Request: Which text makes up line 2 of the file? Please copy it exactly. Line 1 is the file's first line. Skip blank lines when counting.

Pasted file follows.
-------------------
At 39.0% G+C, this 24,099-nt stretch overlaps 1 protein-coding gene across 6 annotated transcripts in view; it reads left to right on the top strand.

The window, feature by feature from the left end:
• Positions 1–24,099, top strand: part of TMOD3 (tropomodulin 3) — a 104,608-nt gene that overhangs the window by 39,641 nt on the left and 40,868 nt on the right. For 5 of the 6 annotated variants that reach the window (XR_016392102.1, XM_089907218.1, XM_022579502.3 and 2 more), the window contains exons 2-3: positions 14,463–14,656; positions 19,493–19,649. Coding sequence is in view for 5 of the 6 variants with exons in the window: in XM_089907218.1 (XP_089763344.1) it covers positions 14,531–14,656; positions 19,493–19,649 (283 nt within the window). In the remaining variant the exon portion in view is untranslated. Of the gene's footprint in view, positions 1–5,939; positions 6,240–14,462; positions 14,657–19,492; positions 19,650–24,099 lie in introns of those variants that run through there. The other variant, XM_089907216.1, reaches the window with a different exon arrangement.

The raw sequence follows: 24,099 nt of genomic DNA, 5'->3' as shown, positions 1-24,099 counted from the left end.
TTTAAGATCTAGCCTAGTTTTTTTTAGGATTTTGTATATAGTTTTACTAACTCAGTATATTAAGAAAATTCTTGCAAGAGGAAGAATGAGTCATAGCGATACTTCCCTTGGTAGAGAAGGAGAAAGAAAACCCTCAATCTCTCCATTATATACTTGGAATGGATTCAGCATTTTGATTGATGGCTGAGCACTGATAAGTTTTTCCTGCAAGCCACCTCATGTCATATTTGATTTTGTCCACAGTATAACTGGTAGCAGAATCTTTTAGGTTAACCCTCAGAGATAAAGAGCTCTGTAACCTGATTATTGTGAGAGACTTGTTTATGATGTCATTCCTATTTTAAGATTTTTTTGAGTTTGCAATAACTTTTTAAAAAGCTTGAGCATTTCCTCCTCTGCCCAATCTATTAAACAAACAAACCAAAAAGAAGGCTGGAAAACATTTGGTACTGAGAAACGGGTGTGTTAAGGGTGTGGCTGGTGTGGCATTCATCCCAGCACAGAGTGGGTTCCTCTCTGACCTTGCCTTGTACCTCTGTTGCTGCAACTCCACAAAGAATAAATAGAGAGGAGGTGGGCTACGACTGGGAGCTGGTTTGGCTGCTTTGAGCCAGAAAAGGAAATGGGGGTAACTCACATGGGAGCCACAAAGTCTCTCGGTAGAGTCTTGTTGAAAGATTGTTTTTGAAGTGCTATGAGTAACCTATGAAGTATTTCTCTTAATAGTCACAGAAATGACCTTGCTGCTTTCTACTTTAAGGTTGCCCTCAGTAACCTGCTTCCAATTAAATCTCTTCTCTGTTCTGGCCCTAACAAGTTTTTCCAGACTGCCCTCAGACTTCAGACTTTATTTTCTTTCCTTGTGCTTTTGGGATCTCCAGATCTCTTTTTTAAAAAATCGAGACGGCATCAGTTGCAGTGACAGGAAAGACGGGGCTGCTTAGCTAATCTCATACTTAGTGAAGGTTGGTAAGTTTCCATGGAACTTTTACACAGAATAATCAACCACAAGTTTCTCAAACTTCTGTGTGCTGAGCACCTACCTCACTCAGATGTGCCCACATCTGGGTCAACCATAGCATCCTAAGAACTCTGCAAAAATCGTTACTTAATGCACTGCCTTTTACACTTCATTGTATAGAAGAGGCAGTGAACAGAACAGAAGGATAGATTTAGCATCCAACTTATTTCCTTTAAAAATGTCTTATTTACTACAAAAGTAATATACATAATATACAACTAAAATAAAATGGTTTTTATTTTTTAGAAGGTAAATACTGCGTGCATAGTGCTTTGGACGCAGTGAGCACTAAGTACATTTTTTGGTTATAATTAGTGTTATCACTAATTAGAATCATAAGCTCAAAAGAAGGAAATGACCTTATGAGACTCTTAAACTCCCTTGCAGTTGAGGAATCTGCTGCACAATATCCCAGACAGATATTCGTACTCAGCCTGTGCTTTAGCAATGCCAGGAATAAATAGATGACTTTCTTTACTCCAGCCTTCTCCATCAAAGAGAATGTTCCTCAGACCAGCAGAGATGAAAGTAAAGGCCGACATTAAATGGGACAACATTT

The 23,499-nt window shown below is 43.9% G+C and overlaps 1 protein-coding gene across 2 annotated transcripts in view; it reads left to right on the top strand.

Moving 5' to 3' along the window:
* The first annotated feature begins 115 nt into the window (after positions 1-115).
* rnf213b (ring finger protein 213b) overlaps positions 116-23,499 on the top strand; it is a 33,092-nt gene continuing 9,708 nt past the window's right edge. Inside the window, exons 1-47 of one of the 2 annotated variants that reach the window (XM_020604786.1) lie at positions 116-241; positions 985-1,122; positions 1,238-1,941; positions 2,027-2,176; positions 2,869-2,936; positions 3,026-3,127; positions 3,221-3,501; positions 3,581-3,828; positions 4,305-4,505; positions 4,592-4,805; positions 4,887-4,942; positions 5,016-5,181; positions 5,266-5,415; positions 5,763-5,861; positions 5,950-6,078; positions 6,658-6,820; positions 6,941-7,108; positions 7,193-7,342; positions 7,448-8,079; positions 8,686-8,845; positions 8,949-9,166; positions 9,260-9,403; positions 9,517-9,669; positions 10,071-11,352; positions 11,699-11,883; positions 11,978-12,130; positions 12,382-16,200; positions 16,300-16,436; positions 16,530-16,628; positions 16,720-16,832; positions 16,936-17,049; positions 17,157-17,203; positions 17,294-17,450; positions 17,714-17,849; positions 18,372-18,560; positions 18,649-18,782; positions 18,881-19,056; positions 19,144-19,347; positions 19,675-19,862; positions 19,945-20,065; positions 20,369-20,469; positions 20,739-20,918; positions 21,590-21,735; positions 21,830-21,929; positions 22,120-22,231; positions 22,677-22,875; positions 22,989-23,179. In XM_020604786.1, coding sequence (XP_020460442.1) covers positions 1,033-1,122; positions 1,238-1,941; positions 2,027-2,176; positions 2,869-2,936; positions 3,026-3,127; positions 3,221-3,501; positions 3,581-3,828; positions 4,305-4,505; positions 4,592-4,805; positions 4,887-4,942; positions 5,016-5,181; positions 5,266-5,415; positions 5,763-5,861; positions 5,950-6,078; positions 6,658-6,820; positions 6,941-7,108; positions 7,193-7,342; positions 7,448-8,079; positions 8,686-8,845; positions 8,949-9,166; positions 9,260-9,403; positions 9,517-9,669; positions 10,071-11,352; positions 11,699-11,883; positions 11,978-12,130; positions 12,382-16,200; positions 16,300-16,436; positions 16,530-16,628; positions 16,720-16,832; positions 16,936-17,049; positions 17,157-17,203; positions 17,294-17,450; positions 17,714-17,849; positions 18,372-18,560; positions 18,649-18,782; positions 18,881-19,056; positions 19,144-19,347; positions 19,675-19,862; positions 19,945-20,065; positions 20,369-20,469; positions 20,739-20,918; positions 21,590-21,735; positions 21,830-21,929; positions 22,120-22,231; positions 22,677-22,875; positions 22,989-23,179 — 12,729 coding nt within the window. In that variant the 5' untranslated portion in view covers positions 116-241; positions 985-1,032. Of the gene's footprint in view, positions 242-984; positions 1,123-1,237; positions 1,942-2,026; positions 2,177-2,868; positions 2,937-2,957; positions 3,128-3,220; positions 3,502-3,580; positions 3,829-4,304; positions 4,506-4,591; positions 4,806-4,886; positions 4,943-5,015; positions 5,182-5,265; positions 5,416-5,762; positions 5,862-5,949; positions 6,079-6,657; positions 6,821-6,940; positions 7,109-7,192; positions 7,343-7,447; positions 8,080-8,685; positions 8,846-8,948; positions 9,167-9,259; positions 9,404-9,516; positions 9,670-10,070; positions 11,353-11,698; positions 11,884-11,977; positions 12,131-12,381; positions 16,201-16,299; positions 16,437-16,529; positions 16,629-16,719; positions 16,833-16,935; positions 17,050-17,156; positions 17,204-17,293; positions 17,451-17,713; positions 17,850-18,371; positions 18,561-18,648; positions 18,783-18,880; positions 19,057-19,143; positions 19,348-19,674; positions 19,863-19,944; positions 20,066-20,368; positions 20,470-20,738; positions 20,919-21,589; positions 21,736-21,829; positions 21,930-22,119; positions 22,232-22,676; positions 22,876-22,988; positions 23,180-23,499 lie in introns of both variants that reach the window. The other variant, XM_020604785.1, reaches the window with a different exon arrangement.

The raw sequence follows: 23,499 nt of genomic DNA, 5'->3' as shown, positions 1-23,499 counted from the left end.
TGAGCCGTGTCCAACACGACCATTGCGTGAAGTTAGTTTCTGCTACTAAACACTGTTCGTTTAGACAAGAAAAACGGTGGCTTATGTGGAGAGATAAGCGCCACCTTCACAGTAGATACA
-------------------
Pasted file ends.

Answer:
The window, feature by feature from the left end: